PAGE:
Who Is a Campus Security Authority (CSA)?
The Clery Act defines a Campus Security Authority (CSA) as someone whose job responsibility fits into any of the following categories:
- Group 1: WPI Police Department personnel
- Group 2: Individuals responsible for security that includes students and/or professional employees
- Group 3: Any individual or organization specified in an institution’s statement of campus security policy as an individual or organization to which students and employees should report criminal offenses
- Group 4: An “official” of an institution who has significant responsibility for student and campus activities, including, but not limited to, student housing, student discipline and campus judicial proceedings.
- “Official” is defined as any person who has the authority and duty to take action and respond to particular issues on behalf of the institution.
Examples of CSAs:
- Public safety/police department officers
- Title IX coordinators
- Student conduct officers
- Human resources personnel
- Student affairs staff
- Response teams – bias/SART/behavioral threat assessment teams
- Student activities/fraternity and sorority life (organization advisors)
- Residential life and housing staff (RAs, CAs)
- Counseling center director/health services director
- Athletics director/athletics coaches/athletics trainers
- Teaching assistants/community advisors/part-time grad assistants
- Student organizations advisors (faculty or staff)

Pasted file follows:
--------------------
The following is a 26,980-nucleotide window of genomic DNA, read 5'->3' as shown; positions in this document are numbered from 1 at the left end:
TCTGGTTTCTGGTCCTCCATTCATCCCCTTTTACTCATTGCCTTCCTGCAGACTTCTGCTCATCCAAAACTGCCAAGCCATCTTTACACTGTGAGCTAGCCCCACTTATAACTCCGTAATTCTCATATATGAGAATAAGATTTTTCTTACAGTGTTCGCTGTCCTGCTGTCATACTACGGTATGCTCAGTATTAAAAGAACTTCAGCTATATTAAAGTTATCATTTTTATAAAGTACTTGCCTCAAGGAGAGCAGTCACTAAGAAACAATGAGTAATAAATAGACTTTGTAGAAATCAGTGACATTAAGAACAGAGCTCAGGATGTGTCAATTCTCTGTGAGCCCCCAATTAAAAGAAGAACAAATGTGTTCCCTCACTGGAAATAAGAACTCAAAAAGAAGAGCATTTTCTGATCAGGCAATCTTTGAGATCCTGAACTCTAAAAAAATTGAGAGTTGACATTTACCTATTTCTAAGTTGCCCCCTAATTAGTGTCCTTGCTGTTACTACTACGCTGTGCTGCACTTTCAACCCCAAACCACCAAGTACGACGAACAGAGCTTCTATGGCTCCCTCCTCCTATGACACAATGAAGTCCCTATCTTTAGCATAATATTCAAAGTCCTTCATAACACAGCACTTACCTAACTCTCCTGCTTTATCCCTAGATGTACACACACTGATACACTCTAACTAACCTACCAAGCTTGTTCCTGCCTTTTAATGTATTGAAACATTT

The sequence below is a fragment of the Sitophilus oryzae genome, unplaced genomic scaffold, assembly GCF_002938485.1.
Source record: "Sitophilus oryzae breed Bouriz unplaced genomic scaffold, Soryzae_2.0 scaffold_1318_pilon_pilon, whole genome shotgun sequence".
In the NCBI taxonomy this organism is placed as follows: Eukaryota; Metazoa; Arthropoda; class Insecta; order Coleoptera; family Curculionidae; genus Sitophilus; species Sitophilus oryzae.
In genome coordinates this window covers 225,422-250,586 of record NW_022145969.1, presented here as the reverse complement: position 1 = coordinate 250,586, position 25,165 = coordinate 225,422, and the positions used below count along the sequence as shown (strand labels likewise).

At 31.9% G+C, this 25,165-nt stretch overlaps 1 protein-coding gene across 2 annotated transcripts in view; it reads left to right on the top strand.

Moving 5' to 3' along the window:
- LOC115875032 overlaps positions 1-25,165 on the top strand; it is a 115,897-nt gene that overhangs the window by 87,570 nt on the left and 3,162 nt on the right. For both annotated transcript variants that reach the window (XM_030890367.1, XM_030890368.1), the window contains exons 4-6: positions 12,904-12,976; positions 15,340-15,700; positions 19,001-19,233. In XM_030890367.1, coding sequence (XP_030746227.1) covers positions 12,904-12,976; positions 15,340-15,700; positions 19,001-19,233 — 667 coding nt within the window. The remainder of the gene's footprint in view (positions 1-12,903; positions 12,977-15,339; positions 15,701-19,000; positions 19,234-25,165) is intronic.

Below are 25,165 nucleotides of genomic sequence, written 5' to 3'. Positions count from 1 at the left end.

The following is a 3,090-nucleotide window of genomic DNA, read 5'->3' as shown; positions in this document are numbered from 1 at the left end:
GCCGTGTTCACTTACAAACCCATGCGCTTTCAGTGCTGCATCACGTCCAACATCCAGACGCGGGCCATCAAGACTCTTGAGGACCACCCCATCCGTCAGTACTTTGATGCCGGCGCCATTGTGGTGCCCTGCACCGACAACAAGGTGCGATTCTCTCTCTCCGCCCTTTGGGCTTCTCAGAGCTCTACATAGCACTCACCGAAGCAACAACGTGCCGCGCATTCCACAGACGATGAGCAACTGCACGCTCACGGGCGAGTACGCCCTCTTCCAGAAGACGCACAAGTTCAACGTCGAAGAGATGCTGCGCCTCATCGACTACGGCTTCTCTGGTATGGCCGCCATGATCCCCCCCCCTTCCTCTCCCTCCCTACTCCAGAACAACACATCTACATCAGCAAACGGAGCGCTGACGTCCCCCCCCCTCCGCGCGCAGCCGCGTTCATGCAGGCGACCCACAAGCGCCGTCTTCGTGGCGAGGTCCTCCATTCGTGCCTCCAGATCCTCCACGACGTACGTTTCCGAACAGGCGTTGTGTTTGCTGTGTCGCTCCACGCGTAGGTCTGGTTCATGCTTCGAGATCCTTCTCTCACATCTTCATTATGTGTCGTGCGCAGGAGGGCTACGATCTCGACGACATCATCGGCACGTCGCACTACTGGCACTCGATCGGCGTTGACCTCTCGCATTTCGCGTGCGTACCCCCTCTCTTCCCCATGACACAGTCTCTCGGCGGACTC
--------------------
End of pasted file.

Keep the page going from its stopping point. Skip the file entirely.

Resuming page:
- Study abroad coordinators and off-site trip coordinators
- Senior institutional leaders
Examples of those who are not CSAs:
- Faculty member without responsibility for student and campus activity beyond theclassroom
- Physicians/nurses/counselors in the WPI Health Center/Student DevelopmentCounseling Center who only provide care for students.
- Clerical or administrative support staff
- Dining hall staff
- Facilities/housekeeping staff
- Information resources staff (e.g., Campus Center information desk)
- Professional mental health counselors are exempt from reporting obligations.
- This includes individuals who are unlicensed and uncertified but acting under the supervision of an exempt counselor, e.g., a graduate student doing an internship
- Religious or pastoral counselors are exempt from reporting obligations.
- These positions are exempt only when acting within the scope of their duties as counselors or trainees
Under the Jeanne Clery Act and Title IX, pastoral and professional counselors are exempt from reporting, although they are able to share non-personally identifiable information if the survivor wishes to share the information and there is a voluntary confidential reporting policy at the institution. Under Title IX, institutions may designate other individuals on campus (such as advocates who do not have privilege within their state) as confidential; however, these reporters must share non-personally identifiable information for the purposes of the Clery Act.
Under both Title IX and the Clery Act, an institution must provide information in writing to both the complainant and the respondent about the outcome of a sexual violence complaint. This information must also include the sanctions imposed.